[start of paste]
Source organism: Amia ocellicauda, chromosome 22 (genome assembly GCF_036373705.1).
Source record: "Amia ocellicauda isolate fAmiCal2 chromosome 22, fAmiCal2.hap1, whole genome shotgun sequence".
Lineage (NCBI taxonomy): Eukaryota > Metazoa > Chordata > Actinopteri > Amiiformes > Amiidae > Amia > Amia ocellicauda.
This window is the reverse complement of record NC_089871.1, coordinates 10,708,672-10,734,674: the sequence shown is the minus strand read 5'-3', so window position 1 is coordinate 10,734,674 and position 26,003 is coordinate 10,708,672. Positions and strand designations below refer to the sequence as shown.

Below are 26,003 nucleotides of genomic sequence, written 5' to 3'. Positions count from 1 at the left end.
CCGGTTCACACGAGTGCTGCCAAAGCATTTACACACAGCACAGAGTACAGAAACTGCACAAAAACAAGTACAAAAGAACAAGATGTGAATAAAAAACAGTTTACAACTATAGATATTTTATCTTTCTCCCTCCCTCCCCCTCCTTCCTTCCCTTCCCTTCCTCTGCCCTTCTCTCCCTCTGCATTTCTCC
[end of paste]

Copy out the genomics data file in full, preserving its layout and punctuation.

Source organism: Amia ocellicauda, chromosome 22 (genome assembly GCF_036373705.1).
Source record: "Amia ocellicauda isolate fAmiCal2 chromosome 22, fAmiCal2.hap1, whole genome shotgun sequence".
Lineage (NCBI taxonomy): Eukaryota > Metazoa > Chordata > Actinopteri > Amiiformes > Amiidae > Amia > Amia ocellicauda.
This window is the reverse complement of record NC_089871.1, coordinates 10,708,672-10,734,674: the sequence shown is the minus strand read 5'-3', so window position 1 is coordinate 10,734,674 and position 26,003 is coordinate 10,708,672. Positions and strand designations below refer to the sequence as shown.

Below are 26,003 nucleotides of genomic sequence, written 5' to 3'. Positions count from 1 at the left end.
CCGGTTCACACGAGTGCTGCCAAAGCATTTACACACAGCACAGAGTACAGAAACTGCACAAAAACAAGTACAAAAGAACAAGATGTGAATAAAAAACAGTTTACAACTATAGATATTTTATCTTTCTCCCTCCCTCCCCCTCCTTCCTTCCCTTCCCTTCCTCTGCCCTTCTCTCCCTCTGCATTTCTCC